Hard to Question Matta’s Success
By Brandon Castel
COMMENTARY — If you’re like me, you tend to read into every little thing. It’s easy to make mountains out of molehills, as they say, doing things that way.
So when the Buckeyes officially landed their only two signatures during basketball's early signing period on Wednesday, it’s hard not to wonder where the magic went. There were no 7-footers for Thad Matta in the class of 2013. No 5-stars either. No kids who make you jump out of your seat in anticipation for their heralded arrival next summer.
That’s not say Matta and the Buckeyes landed a couple of stiffs on Wednesday. Both Marc Loving and Kameron Williams look like good prospects, guys who will come in and fit what Matta is trying to do with his program.
Loving is a kid who has wanted to be a Buckeye about as long as he’s been alive. The Toledo native has been committed to Ohio State for more than two years, and during that time, he’s developed into exactly the type of player Matta values.
He went from being about 6-5 or 6-6 when Matta first recruited him to being a long 6-8 or 6-9 with a vast wingspan and the ability to play a number of different positions. He’s certainly big enough to play the four, but shoots the ball well enough to be a three.
This is a kid who Matta can develop the same way he developed Evan Turner, who Loving would like to model his game after, and the way he is currently developing Sam Thompson.
The other kid, Williams, is a pure scorer. At 6-2, he’s undersized, but he’s not just a guy who can bomb it from long-range in the mold of a Jeremie Simmons. He can also put the ball on the floor and get to the basket or stop and pull up with the mid-range game, but outside shooting is what made him so attractive to Meyer and assistant Dave Dickerson.
Rivals.com rated him as the fourth-best outside shooter in the entire class of 2013.
“A four-star shooting guard from Baltimore, Williams can flat fill it up from deep,” wrote Rivals Basketball Recruiting Analyst Eric Bossi.
“It's his shooting from deep – and incredibly quick trigger – that make him so dangerous. During 25 games of EYBL and Peach Jam play, the Charm City sniper hit on 72-148 (48.6 percent) shots from beyond the stripe.”
So it’s not like Matta came home with a bag of scraps left over from what no one else wanted this year, but that is two years in a row now where he has failed to land a high-profile recruit on the national stage.
And it’s not for a lack of trying. Matta and his staff took a shot at a number of the top available players across the country, only to come up empty outside of Williams and Amedeo Della Valle, a freshman from the class of 2012.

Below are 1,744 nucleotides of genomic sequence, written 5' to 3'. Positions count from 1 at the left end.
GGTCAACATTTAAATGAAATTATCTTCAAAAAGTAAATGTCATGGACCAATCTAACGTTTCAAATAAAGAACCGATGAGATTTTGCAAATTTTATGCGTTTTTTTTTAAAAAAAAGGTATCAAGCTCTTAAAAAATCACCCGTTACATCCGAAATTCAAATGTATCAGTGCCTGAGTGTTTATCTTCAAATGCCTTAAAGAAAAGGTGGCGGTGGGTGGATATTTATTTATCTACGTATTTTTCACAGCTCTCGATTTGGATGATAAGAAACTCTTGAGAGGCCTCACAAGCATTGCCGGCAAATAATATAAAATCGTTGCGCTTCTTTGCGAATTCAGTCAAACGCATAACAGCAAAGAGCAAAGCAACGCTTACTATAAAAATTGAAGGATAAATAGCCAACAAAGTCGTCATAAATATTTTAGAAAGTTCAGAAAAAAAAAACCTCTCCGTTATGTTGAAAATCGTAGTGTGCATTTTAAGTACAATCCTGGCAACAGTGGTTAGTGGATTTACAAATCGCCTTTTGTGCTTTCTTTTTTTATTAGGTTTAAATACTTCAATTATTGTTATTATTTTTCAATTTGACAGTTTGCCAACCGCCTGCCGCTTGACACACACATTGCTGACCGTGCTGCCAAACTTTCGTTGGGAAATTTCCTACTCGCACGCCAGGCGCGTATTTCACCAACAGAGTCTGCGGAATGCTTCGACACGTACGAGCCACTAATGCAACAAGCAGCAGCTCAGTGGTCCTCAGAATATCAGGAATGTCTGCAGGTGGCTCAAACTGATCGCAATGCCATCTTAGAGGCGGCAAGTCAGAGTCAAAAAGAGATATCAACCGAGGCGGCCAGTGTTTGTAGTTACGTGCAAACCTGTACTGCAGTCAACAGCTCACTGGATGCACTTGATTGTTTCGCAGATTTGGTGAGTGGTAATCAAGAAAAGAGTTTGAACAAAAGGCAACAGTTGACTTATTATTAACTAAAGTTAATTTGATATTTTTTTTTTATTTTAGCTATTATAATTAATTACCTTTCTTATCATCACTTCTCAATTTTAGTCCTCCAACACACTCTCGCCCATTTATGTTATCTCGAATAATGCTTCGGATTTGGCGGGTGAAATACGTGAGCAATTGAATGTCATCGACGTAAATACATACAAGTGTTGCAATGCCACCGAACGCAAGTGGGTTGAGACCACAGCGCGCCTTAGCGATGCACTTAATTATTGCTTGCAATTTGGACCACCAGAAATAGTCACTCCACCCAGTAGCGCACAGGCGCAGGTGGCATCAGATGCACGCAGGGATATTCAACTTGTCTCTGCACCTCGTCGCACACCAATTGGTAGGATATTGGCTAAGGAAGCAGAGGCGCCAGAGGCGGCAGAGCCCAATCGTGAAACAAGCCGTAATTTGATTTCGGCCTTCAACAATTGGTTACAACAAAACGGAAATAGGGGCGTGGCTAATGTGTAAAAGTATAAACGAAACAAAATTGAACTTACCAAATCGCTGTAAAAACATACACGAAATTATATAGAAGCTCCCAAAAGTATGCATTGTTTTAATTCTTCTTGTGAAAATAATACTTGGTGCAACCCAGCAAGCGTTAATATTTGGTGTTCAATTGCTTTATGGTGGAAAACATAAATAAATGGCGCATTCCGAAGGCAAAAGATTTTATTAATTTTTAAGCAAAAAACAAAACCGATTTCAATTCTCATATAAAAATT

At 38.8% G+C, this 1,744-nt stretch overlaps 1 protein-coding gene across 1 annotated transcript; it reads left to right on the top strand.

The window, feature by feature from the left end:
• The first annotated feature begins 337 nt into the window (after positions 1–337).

They had former Mississippi State standout Rodney Hood on campus for a visit, but he opted to transfer to Duke. Tony Parker picked UCLA, as did Allerik Freeman. Noah Vonleh opted for Indiana, and even Nigel Hayes, another Toledo kid, recently picked Wisconsin over the Buckeyes.
It’s enough to make you wonder why Matta has come up short recently after such an incredible run of getting guys from Greg Oden to Jared Sullinger to Deshaun Thomas, but Ohio State’s coach took exception to that line of thinking on Wednesday.
Photo by Jim Davidson
“If you look at the last six years, we’re number three in total wins in college basketball history, we’re trying to get our fourth straight Big Ten championship, get to our fourth straight Sweet 16,” he said.
“We know what we’re doing.”
And he’s right. The 45-year old Matta has been the best thing to happen to Ohio State basketball since Fred Taylor landed Jerry Lucas and John Havlicek back in the late 1950s.
After eight seasons, Matta has more wins and a better winning percentage than any basketball coach in school history. He has won at least 20 games every year of his career and more than 30 in three of his eight seasons in Columbus.
Matta has guided the Buckeyes to four Sweet 16s and a pair of Final Fours, and his 116 wins over the last four years are the most of any previous Ohio State coach over a four-year span.
Taylor’s best run was 98 wins from 1960-63, and he had Lucas and Havlicek. Some of that is skewed because teams play more games now than they did 50 years ago, but Matta’s success is more than just wins and losses.
Yes, he has landed blue chip prospects like Oden, Mike Conley Jr., Sullinger and Thomas, but he has also proven to have a tremendous eye for talent. That or an uncanny ability to develop players.
Evan Turner, the 2010 National Player of the Year in college basketball, was rated as a 4-star prospect and the 49th best player in his recruiting class by both Rivals and ESPN. Jon Diebler was rated No. 60 overall in that class and Dallas Lauderdale was a 3-star.
Sullinger and Thomas were both McDonald’s All-Americans in the 2010 recruiting class, but Aaron Craft and Lenzelle Smith – two starters from Ohio State’s Final Four team a year ago – were not even top 100 prospects.
Even this current group of sophomore, which includes LaQuinton Ross, Shannon Scott and Sam Thompson, wasn’t all that highly-rated. The class ended up being a top-10 haul for Matta, but Ross (43), Thompson (50) and Scott (53) were all outside the top-40 players in the country.
Same with Amir Williams, but Matta truly believes he can win with this group of guys. He called Della Valle, a 3-star prospect who hails from Italy, one of the smartest basketball players he has ever been around.
There is no guarantee any of these guys will become superstars the way Turner did under Matta’s tutelage, but it’s hard to argue with this coach’s success.
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